Organisations often find themselves battling with others to ensure customer loyalty – but a new challenge is starting to emerge, making the loyalty battle almost redundant. This rising issue is a lack of consumer confidence. Without confidence, consumers won’t spend, and this will set off alarm bells for organisations.
David Brown is the founder and CEO of social enterprise platform, Hi. The company enables businesses to finance their payroll, whilst giving employees the freedom to choose how and when they are paid.
As the UK faces new low levels of consumer confidence due to the cost-of-living crisis, Brown explained to The Fintech Times how flexible pay can boost consumer confidence at this critical time:
How flexible pay can boost consumer confidence
With rising inflation, increased energy prices and the cost of food expected to rise by up to 15 per cent this year, consumer confidence is now lower in the UK than it was during the Brexit referendum and the 2008 financial crisis.
Businesses can help mitigate the decline in consumer confidence by improving the financial well-being of their employees. By offering flexible pay, companies can reduce the squeeze on spending that many go through at the end of the month. Additionally, they can enable employees to buy the things they love without sacrificing their financial security.
Declining consumer confidence
The OECD measures consumer confidence using its Consumer Confidence Index (CCI). A CCI value of above 100 signals a high level of consumer confidence, while values below 100 indicate a more negative attitude towards future economic developments.
This year, the global CCI value has dropped to just below 96.5. In particular, the UK’s CCI value has plummeted to below 93, highlighting the UK’s drastic reduction in consumer confidence.
The GfK Consumer Confidence Baromoter’s measure was even more striking. The consumer research project, which provides a snapshot of how UK consumers feel about personal finances and wider economic prospects, dropped five percentage points to minus 49 in September, the lowest since records began in 1974.
The drop in consumer confidence typically results in a tendency to save more and consume less. The rate at which confidence is dropping in the UK will likely lead to a drop in spending and will impact demand.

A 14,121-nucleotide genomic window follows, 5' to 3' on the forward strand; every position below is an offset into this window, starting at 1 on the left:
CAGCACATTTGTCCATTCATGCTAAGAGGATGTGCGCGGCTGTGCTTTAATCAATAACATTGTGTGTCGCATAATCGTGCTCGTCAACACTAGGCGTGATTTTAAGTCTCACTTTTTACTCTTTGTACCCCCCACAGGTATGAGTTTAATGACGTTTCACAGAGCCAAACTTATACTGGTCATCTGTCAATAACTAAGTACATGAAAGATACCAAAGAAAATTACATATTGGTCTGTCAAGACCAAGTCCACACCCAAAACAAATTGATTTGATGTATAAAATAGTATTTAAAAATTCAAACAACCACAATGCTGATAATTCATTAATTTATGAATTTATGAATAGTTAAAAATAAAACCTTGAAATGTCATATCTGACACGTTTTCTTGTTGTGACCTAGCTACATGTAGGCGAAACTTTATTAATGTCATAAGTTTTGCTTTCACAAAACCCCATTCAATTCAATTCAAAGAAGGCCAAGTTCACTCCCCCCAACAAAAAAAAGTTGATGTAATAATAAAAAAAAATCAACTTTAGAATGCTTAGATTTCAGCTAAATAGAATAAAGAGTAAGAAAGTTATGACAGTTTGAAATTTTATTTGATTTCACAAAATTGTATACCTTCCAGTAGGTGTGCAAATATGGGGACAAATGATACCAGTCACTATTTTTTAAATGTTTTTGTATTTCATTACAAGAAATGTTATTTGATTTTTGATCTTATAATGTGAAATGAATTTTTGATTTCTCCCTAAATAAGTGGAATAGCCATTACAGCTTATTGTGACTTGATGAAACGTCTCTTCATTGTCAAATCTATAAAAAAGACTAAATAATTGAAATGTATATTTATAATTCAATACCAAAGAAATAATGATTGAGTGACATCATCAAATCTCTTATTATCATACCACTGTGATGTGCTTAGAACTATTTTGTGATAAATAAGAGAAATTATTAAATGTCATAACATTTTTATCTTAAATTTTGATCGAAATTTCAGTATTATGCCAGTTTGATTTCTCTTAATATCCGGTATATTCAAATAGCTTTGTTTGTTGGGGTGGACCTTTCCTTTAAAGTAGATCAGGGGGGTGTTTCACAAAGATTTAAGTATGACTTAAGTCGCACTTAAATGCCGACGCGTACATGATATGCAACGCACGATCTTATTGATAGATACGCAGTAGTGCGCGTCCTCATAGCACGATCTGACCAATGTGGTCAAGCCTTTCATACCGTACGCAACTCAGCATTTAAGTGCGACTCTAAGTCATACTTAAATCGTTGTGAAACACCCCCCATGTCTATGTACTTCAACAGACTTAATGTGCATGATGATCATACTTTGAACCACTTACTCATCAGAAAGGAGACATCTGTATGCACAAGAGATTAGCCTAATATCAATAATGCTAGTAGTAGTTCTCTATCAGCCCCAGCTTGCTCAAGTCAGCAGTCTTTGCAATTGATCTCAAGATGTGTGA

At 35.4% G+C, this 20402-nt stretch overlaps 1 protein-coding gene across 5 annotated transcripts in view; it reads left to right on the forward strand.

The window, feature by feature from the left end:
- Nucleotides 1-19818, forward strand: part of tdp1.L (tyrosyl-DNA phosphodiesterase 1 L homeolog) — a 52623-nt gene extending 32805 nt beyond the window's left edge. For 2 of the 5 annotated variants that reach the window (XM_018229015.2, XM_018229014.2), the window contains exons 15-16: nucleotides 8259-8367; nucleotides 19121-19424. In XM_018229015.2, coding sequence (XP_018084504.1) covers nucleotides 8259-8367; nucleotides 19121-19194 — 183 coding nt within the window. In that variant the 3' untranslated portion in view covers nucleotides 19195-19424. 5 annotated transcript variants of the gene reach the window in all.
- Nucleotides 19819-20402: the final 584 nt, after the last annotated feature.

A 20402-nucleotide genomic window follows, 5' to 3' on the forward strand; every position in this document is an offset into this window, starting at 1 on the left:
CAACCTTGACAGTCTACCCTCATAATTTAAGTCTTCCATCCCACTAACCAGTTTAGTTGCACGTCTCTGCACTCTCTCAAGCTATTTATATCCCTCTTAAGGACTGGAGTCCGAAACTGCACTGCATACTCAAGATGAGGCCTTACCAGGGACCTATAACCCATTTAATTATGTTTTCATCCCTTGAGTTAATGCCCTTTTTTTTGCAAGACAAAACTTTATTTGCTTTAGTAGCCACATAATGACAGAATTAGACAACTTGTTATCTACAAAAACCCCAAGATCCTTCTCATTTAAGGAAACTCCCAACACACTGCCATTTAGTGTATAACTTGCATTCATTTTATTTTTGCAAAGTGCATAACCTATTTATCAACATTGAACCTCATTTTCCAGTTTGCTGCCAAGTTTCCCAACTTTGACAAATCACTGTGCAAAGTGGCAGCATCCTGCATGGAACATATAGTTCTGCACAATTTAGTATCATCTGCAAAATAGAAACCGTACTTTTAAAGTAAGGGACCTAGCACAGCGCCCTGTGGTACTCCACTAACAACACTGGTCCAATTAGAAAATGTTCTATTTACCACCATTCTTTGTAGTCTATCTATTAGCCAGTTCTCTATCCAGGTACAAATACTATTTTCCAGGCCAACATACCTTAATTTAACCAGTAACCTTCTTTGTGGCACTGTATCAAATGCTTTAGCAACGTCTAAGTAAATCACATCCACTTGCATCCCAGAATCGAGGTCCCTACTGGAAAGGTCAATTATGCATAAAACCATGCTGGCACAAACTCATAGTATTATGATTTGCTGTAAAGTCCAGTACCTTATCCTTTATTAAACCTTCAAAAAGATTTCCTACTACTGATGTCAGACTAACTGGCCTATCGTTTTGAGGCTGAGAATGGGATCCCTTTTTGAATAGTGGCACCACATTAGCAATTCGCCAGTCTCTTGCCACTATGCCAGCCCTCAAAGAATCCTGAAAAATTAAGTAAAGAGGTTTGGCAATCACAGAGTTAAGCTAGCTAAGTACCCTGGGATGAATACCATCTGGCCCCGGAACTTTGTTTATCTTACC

How online retailers are trying to resolve confidence
Online shopping has not only made it easier for consumers to compare prices, but also for tech retailers to monitor consumer confidence. In the first quarter of this year, over 70 per cent of online shopping baskets were abandoned.
Many online retailers have implemented buy now, pay later schemes (BNPL) to drive sales, but these can lead consumers to enter a cycle of debt. While BNPL schemes may help to reduce basket abandonment in the short-term, they are not sustainable enough to increase consumer confidence in the long run.
Citizens Advice highlighted that the majority of people using BNPL are already living off overdrafts and credit cards. In other words, they are using one debt to pay off another.
Increasing consumer confidence
UK companies can improve consumer confidence in the market by going the extra mile to support their employees’ financial well-being. An easy way to do this is to eradicate the feast and famine cycle of monthly payroll and instead offer employees more frequent and flexible pay.
Flexible pay gives employees greater control over cash flow and allows for more efficient budgeting. It would encourage consumer confidence while also reducing the likelihood of people entering debt by using loans and credit.
A flexible payment policy would allow employees to access their wages on either a monthly, weekly, or daily basis. Fintechs which offer flexible payment solutions also provide financial data, such as real-time wage updates which can help employees manage their monthly budgets.
If employees were offered flexible access to their pay, they would be able to enhance their financial flexibility without relying on BNPL or short-term loan schemes.
By improving the financial well-being of employees, their consumer confidence is likely to grow as employees have greater financial freedom and flexibility.
There are also benefits for employers, such as improved productivity, reduced absenteeism and the potential to attract and retain talent. Flexible pay can improve cash flow within companies as they can outsource one of their largest expenditures – the monthly payroll.
Overall, UK households are facing unprecedented economic hardships due to the cost-of-living crisis. By providing flexible pay, we can enhance consumer confidence and provide a much-needed boost to people and businesses across the UK.